A week after the devastating fire in Camp Moria, thousands of migrants are camping in tents along the road, local residents are demonstrating against the arrival of a new reception camp and the Greek authorities are planning to send people to a temporary camp by force if necessary. A structural solution does not seem to be in sight. The migrants, the Greek Government, local residents and the European Union all want something different.
Migrants and refugees
The more than 12 000 migrants and refugees in Lesvos are united: they want to leave. To mainland Greece or another European country. This was the case even before the fire when, after their crossing, they came up against long asylum procedures and an overcrowded camp.
After the fire, which the Greek Government believes was set by residents, many migrants hoped that something would change. As a result, there is little desire to be locked up again in a new tent camp, which the Greek Government has rushed out of the ground.
At the height of the refugee crisis in 2015, it was mainly Syrians who came to Lesvos. Today, with 76%, the largest group of migrants come from Afghanistan. The chance of their asylum application being rejected in the Netherlands is almost 75%, with an average of around a quarter of Afghans being allowed to stay.
The temporary new camp now has room for 5,000 people. It will be further expanded in the coming period, but most migrants do not want to go to a new camp at all; they want to go to Europe. Many of them are also afraid that they will be locked up there. Hundreds of women and children therefore held a protest march on Monday and shouted: No camp, freedom
Residents of Lesvos
Many residents of Lesvos agree with the migrants. There should be no new camp and Moria should not be rebuilt. They are tired of their island becoming a hotspot and the tension was already running high earlier this year. Boats with asylum seekers were pushed back and aid organisations were prevented from doing their job.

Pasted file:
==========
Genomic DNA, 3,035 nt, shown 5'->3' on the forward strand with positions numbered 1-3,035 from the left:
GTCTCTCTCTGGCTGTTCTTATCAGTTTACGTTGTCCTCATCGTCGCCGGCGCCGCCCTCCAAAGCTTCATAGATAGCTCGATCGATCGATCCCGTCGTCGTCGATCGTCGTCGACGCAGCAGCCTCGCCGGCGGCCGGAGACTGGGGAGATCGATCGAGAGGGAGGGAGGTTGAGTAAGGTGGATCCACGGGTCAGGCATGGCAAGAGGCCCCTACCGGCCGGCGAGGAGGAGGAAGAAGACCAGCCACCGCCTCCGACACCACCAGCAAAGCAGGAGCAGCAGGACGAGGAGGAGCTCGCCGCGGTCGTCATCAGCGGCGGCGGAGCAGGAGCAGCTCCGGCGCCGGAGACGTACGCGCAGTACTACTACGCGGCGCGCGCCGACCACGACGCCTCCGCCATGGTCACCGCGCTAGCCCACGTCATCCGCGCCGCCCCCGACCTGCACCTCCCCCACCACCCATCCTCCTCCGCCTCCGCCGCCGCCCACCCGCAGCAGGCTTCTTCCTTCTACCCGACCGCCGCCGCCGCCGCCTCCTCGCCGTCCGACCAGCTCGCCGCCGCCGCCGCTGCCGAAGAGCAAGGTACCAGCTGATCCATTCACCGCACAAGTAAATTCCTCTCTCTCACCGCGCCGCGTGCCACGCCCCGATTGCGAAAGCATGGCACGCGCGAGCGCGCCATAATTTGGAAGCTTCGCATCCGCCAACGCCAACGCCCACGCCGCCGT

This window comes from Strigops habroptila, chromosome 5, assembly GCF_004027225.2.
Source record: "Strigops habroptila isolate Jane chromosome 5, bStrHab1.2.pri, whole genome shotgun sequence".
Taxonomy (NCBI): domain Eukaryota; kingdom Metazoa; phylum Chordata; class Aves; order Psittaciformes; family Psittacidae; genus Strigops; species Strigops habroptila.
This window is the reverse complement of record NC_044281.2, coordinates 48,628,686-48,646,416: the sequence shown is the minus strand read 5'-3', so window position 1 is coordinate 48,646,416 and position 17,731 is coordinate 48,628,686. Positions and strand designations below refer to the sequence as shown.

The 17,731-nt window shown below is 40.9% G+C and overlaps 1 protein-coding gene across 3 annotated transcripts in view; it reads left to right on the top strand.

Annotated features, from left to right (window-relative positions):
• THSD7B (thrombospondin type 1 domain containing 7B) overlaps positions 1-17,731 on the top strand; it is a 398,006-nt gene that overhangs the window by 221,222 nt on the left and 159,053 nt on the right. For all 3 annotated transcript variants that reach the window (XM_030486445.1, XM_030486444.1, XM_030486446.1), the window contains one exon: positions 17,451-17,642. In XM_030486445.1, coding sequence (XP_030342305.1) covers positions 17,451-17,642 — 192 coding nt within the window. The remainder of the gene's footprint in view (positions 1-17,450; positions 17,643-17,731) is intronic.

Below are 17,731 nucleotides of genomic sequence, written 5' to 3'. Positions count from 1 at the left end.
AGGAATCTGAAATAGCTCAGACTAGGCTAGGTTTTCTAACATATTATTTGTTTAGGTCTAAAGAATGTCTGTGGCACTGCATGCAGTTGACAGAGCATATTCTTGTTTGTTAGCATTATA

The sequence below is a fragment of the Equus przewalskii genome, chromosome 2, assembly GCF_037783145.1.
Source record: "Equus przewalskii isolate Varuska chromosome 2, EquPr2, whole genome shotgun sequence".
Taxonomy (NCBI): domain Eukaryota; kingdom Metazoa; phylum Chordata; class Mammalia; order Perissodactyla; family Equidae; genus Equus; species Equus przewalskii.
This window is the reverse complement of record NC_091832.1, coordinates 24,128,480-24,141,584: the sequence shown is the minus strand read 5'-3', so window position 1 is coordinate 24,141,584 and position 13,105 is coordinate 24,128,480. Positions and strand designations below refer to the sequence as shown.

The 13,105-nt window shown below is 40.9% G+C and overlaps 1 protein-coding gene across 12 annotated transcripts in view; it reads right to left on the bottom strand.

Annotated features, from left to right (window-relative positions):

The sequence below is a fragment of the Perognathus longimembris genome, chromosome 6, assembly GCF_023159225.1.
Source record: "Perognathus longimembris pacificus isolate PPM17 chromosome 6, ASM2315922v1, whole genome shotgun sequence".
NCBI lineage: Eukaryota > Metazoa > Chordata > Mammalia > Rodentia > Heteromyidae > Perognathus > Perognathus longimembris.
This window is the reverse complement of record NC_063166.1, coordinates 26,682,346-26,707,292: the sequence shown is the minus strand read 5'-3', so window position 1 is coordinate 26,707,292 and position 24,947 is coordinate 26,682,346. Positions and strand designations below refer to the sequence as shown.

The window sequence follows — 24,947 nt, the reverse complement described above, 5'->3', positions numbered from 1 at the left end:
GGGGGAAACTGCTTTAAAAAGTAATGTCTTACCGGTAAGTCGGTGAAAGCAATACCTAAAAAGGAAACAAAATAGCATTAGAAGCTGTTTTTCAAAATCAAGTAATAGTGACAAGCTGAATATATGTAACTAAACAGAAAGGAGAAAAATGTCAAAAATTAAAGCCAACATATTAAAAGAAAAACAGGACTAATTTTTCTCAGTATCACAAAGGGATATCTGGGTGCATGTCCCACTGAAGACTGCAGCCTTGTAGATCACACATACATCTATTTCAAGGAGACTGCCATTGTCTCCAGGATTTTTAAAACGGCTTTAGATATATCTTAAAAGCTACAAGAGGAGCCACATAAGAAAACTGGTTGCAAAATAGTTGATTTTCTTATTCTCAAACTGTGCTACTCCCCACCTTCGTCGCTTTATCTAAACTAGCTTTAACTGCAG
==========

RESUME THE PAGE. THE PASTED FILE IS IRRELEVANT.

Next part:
On Thursday, the road to the burned-down camp was blocked by angry residents, who were supported by the town council of Mytilini, the capital of Lesvos, which is close to the camp. The mayor called the arrival of a new camp “unrealistic”. According to him, the population cannot have much more. On Tuesday they demonstrated to demand the departure of the migrants.
The Greek Government takes a different view. If it were up to them, every migrant would go to a temporary reception location, if only to avoid giving the impression that starting a fire would be rewarded. Politicians are afraid that fires will also be set in camps on other islands if residents of Moria are taken to the mainland or to other European countries.
This happened last night at a refugee camp on Samos. According to the Greek authorities, this fire was also set. Several migrants were arrested during the investigation. We do not yet know anything about their role.
The civil blockades preventing the construction of a temporary camp on Lesvos were circumvented last week by army helicopters and there are several ministers on the island to convince dissatisfied local administrators.
When it became clear that many migrants do not want to go to a new camp, the Greek Minister for Migration, Mitarakis, said that they must, otherwise their asylum applications will not be considered. On Tuesday, the Greek Government announced that the migrants would be taken to that temporary camp by force if necessary.
The old Moria camp will not be rebuilt, but the Greeks want a new reception centre, this time with greater support and involvement from the European Union.
For the time being, the European Union can do little more than make a financial contribution. The day after the fire, the European Commission sent money to relocate 400 children and teenagers who lived without families in the camp to the mainland. The amount was not disclosed.
In March, the European Union promised EUR 2 000 to every migrant who wished to return voluntarily from a Greek island. The Greeks also received EUR 700 million to provide emergency shelter for the new refugees and migrants and the necessary infrastructure.
Ten European countries pledged to receive the 400 unaccompanied minors. Germany is doing more and wants to take in 1500 migrants. Last week, the Dutch cabinet decided to let 100 vulnerable migrants come over.
Member States are very divided on the reception of migrants and refugees, Hungary decided in 2018 not to accept any more asylum seekers.
Due to recent developments, the European Commission will soon present a new migration and asylum pact one week ahead of schedule.
UN refugee agency UNHCR looks forward to the new pact. It sees it “as a potential new start for the EU and its Member States to better protect refugees and ensure a Common European Asylum System, based on fair and efficient asylum procedures, solidarity and responsibility-sharing between Member States”.
It remains to be seen whether these expectations can be met. Gerald Knaus, the German government advisor who is seen as the architect of the 2016 Refugee Agreement, is still sceptical because “some Member States are happy with the situation on the islands”.